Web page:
Today, a large number of Americans are addicted to heroin and painkillers. And fortunately, for them, when they go through drug detox, there are medications available that assist in the drug withdrawal treatment process.
When physicians work with those addicted to heroin or painkillers, they can prescribe methadone, naltrexone, and suboxone to treat opiate addiction.
These federally approved treatment drugs help reduce the side effects of withdrawal and curb cravings which can lead to relapse.
However, for those who are addicted to cocaine and methamphetamine, there aren’t medications that can serve as antagonists. An antagonist is defined as a substance that interferes with or inhibits the physiological action of another.
In other words, in drug detox a medication can be prescribed that can inhibit the effects of withdrawal. For many years, cocaine and methamphetamine addicts have been prescribed benzodiazepine tranquilizers to help minimize the discomfort of drug detox. But tranquilizers are also addictive and in many cases, addicts are simply ending one addiction to begin another.
Tranquilizers are still frequently used in cocaine and methamphetamine detox, but only because there are not better options available.
Of course, cocaine detox and other forms of drug detox can be done by simply stopping use of the drugs – stopping the addiction cold turkey. However, this can be incredibly uncomfortable.
There have been many attempts at finding an antagonist that can aide in cocaine and methamphetamine detox, and research is still underway. However, there is a problem that continues to arise in the development of withdrawal medication.
Cocaine produces a high by building the neurotransmitter dopamine and spreading it throughout the brain. Yet, medication that blocks dopamine entirely will have a harmful effect on the body. In fact, some cocaine and methamphetamine users have such a high that they can experience psychosis.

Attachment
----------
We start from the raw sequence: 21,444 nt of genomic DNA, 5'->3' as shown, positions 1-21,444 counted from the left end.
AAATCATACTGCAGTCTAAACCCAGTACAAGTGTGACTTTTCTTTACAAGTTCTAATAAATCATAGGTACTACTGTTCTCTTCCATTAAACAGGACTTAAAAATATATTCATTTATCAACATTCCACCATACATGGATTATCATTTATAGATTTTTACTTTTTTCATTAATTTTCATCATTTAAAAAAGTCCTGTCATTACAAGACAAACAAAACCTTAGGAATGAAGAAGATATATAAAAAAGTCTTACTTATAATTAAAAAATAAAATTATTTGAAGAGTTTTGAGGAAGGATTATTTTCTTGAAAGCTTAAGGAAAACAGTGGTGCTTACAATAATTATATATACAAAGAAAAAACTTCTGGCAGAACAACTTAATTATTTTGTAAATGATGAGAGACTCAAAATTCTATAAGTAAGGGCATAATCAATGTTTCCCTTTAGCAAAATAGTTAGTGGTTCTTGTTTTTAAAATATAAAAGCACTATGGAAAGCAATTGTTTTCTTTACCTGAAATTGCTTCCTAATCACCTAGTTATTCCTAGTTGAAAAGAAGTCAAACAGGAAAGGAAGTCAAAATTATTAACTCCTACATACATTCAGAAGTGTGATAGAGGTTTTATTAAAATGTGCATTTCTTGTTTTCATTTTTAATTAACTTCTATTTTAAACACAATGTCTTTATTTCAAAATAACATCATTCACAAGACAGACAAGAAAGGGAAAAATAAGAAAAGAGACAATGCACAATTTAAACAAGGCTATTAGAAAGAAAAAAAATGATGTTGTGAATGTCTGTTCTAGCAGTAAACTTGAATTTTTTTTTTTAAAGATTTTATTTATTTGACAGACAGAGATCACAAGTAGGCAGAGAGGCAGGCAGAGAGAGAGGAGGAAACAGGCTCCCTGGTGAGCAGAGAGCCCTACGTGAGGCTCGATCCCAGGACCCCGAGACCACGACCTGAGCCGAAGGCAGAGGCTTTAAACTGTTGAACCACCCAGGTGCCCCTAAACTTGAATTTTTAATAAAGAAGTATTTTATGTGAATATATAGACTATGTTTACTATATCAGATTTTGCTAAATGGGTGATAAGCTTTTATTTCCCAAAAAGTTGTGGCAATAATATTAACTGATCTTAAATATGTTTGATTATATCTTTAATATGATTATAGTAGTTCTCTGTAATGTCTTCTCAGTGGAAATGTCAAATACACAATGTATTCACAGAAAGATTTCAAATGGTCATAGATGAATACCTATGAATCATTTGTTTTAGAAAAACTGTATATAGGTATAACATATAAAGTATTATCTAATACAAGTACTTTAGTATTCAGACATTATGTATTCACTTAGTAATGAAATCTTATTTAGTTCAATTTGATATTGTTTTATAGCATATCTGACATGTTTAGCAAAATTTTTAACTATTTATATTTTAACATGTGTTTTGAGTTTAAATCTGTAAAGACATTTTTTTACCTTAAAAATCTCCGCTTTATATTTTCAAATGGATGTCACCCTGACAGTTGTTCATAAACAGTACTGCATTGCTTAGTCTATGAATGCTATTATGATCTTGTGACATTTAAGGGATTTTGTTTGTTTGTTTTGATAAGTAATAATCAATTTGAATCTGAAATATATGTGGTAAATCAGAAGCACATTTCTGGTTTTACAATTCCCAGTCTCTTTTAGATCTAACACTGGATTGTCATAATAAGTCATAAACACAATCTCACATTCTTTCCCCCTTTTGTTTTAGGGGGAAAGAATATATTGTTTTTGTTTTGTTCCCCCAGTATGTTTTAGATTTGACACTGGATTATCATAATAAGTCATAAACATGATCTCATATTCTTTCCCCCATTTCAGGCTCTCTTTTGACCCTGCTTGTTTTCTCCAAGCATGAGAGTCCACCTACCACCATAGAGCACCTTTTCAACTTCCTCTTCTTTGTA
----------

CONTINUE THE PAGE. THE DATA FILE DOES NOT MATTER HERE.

Attempting to stop the dopamine levels quickly for these patients can be dangerous if not done right.
Drug withdrawal treatment for cocaine can include cravings, mood changes, fatigue, difficulty sleeping, and an increased appetite. One’s mood might move through feeling depressed, anxious, and irritable.
In a way, the challenging moods experienced during cocaine detox is a compensation for the euphoria experienced while addicted to the drug. However, the body is attempting to find homeostasis.
Along these lines, the body is trying to recover its sources of energy. As a result, it might feel very tired during drug withdrawal treatment. Furthermore, the drug detox process might interrupt a regular sleep schedule.
Cocaine detox often causes sleep problems, such as vivid and unpleasant dreams, insomnia, or hypersomnia, the experience of sleeping too much. Lastly, those going through cocaine withdrawal often experience a kind of physical slowing down, little energy, or they might experience feeling physically agitated.
Similar drug withdrawal symptoms are present with methamphetamine detox. Meth, as it is often called, is incredibly addictive, like cocaine, because of the release of dopamine, which creates strong feelings of euphoria. However, this experience is followed by a crash that leads to repeated use of the drug and increased doses to feel the level of euphoria experienced with the first use.
Because of the highs and lows of meth, which are so similar to cocaine, withdrawal symptoms can also include low levels of energy while the body learns to balance and restore its natural rhythm.
Obviously, when going through drug detox it’s important that an individual have the support they need because it can be a challenging experience. Certainly, this is the purpose of addiction treatment centers.
They can provide the medical support for the detox itself as well as a healing and safe environment. Although drug detox isn’t easy. With enough support and a safe community, it can happen. Furthermore, drug detox is the first step towards sobriety and recovery, which is entirely possible no matter the strength of the addiction.
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